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Let's face it, birds love to file their beak by chewing things, and my pet bird could put a termite to shame in sheer destructive prowess!
I have seen books turned into pulp, beak stones all but obliterated, and perches ground into mulch.
With that being said, sadly to my misfortune, my bird has acquired a taste for the exotic and has decided that the odd shaped food and water dish that nobody sales a replacement for was looking rather scrumptious!!
Thus, while he works on destroying his current dish, I decided to try and make my own replacement and figured I would share the result.
Note, the walls of this designed were made thick to help discourage the bird from chewing on them and to add extra strength to prevent breaking in the event the bird did try to chew on it.
Disclaimer, when it comes to birds you can never be too careful, please read up on the type of plastic you are going to use and see if it is harmful for your bird to be around or eat. From the information I have found online, it appears that ABS plastic is the normal plastic used for this particular application and is generally considered safe for birds; However, there are several grades of ABS plastic available, and some of those grades are safe for food consumption while others are not. Furthermore, homebrew 3D printers have a tendency to leave small microscopic gaps and pits that can allow bacteria to grow inside the print that cannot be easily sterilized, thus a food safe sealant for the food safe plastic utilized is recommended to avoid this problem.
You might need to scale this model to fit your printer or intened application, and reasonable scaling should produce good results.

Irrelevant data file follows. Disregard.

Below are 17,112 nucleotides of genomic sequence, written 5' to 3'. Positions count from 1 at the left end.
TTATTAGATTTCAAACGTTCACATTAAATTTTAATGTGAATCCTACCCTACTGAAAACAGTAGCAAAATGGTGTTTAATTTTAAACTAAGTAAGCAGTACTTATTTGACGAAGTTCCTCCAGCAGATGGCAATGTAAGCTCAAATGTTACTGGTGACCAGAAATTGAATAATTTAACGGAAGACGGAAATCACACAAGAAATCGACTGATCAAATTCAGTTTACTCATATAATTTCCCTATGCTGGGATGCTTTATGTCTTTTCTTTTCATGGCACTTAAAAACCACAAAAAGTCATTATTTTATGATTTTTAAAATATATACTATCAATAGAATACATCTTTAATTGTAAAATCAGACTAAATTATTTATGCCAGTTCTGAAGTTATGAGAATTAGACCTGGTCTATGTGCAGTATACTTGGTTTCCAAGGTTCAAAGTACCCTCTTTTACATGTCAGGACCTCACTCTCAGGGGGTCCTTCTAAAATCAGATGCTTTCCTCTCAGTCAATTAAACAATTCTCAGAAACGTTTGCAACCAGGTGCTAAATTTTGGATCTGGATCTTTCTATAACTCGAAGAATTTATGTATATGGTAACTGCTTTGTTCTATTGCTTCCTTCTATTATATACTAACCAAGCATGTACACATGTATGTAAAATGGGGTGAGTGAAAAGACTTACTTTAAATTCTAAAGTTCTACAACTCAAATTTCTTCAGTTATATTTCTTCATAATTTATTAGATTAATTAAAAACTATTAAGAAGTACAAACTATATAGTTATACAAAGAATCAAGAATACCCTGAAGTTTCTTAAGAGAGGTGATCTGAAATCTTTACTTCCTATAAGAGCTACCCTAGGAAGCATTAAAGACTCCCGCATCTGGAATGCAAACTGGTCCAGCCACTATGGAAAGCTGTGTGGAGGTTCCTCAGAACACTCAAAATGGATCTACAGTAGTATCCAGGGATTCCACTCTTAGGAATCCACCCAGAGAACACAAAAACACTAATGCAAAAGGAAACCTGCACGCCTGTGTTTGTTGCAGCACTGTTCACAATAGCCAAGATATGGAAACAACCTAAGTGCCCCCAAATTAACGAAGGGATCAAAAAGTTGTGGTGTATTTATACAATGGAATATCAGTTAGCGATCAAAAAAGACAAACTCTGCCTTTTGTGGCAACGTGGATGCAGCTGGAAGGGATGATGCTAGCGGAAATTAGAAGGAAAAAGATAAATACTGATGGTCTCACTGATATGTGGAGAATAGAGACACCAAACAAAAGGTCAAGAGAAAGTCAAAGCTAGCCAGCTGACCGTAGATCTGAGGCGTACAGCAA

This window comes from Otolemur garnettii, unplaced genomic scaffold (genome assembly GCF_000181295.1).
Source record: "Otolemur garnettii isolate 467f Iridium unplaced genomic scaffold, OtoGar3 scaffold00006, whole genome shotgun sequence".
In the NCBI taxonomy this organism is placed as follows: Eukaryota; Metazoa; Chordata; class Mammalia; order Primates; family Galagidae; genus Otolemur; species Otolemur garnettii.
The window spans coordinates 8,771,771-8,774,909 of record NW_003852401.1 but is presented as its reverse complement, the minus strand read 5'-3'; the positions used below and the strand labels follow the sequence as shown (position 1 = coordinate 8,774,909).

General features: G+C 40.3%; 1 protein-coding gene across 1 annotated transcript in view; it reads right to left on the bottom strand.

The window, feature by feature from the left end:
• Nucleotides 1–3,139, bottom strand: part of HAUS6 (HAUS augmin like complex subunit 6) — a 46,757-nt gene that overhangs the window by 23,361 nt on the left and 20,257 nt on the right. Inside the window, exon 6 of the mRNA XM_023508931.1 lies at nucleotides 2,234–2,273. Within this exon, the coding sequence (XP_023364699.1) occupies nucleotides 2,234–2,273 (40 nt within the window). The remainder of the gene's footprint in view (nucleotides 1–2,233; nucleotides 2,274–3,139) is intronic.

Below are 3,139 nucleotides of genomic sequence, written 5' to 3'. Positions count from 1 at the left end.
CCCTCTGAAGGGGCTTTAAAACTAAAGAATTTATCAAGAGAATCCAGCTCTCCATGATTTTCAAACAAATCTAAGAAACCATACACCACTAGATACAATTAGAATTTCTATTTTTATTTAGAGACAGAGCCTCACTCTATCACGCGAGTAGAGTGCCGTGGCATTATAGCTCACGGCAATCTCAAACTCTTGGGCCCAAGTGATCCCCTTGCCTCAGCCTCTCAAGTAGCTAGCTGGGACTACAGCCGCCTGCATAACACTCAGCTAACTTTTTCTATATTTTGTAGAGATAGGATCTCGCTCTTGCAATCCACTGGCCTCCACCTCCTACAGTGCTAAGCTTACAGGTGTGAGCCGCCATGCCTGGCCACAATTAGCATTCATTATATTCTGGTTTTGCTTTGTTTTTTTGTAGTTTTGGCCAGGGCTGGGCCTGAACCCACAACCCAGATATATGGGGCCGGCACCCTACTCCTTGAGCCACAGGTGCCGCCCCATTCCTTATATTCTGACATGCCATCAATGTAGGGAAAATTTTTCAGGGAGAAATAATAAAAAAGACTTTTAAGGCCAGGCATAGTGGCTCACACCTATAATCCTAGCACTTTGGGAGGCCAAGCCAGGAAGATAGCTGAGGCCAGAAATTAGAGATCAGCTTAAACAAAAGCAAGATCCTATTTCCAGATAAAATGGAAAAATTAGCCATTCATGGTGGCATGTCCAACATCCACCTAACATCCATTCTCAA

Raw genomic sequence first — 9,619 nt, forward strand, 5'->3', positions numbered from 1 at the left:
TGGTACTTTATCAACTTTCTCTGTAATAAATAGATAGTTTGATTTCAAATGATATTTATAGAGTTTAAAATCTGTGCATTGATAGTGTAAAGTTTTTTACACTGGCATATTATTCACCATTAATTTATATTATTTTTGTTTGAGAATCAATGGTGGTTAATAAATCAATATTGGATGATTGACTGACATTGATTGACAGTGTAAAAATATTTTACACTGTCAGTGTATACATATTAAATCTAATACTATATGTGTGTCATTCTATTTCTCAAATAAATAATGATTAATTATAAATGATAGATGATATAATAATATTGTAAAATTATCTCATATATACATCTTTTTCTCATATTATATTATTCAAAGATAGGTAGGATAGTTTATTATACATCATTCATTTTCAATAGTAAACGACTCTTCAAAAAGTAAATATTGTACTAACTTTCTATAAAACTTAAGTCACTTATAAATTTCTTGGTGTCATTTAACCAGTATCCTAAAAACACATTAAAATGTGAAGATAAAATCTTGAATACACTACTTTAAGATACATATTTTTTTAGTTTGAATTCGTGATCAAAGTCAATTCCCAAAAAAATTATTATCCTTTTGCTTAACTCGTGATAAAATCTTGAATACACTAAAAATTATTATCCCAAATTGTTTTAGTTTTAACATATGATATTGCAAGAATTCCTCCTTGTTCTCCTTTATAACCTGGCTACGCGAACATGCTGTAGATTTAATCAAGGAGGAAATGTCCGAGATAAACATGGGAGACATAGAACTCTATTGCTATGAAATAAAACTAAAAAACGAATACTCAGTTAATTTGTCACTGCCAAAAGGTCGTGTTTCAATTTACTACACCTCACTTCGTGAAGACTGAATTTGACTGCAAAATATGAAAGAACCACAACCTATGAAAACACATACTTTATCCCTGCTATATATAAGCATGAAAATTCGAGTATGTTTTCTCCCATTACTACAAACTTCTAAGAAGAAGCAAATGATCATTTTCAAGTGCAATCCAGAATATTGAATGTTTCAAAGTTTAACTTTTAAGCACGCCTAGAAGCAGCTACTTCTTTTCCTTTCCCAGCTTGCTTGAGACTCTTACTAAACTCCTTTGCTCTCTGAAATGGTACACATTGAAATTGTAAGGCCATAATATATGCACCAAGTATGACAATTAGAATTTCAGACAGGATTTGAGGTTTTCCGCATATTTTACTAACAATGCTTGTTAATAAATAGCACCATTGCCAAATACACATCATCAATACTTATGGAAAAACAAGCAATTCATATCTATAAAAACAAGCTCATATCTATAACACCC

You should probably print this with support material enabled, oherwise it will come out incorrectly.
Note, if you intend to use this item to replace an actual bird dish --- since birds do enjoy tearing things up --- you should be aware that printed models can sometimes have stringy and sharp microscopic filaments covering the model, a lot of time should be spent cleaning up the material via sanding and possibly attempting heat brazing here to ensure plastic cohesion into a solid smooth surface. While sandblasting and a nice hot rinse might be useful here, I have not attempted such methods and to make the dish safe such attributes should be considered and addressed.
I Printed with ABS Black plastic
this model was done in scad and files are included.
This model could use some more refinement feel free to modify it if needed.
I like to run my printer slow and steady since my print deck has a tendency to dance around a bit so your configurations will vary.
I printed it with the following slicer settings
Because plastic fusion is a good thing, the smaller the layer is here the better. After all a watertight seal is needed for a water bowl and I would speculate that the better the plastic fusion is here the safer the bowl is for the bird in terms of reducing choking hazards from broken pieces.
Layers and Perimeters
Layer height .15
Vertical shells 2
Solid layers 4 top and 2 bottom
Fill Density .25
Solid infill every 6
Fill angle 45
Solid infill threshold area 70
Small perimeters 50
Solid infill 50
Top solid infill 50
Support material 60
Gap fill 40
Filament and Temperature
I was printing with 1.75mm filament with a bed temperature between 95C to 110C and a hot end temperature of 220.
Food or Water Dish for a Bird Cage by mamclain is licensed under the Creative Commons - Attribution - Non-Commercial license.
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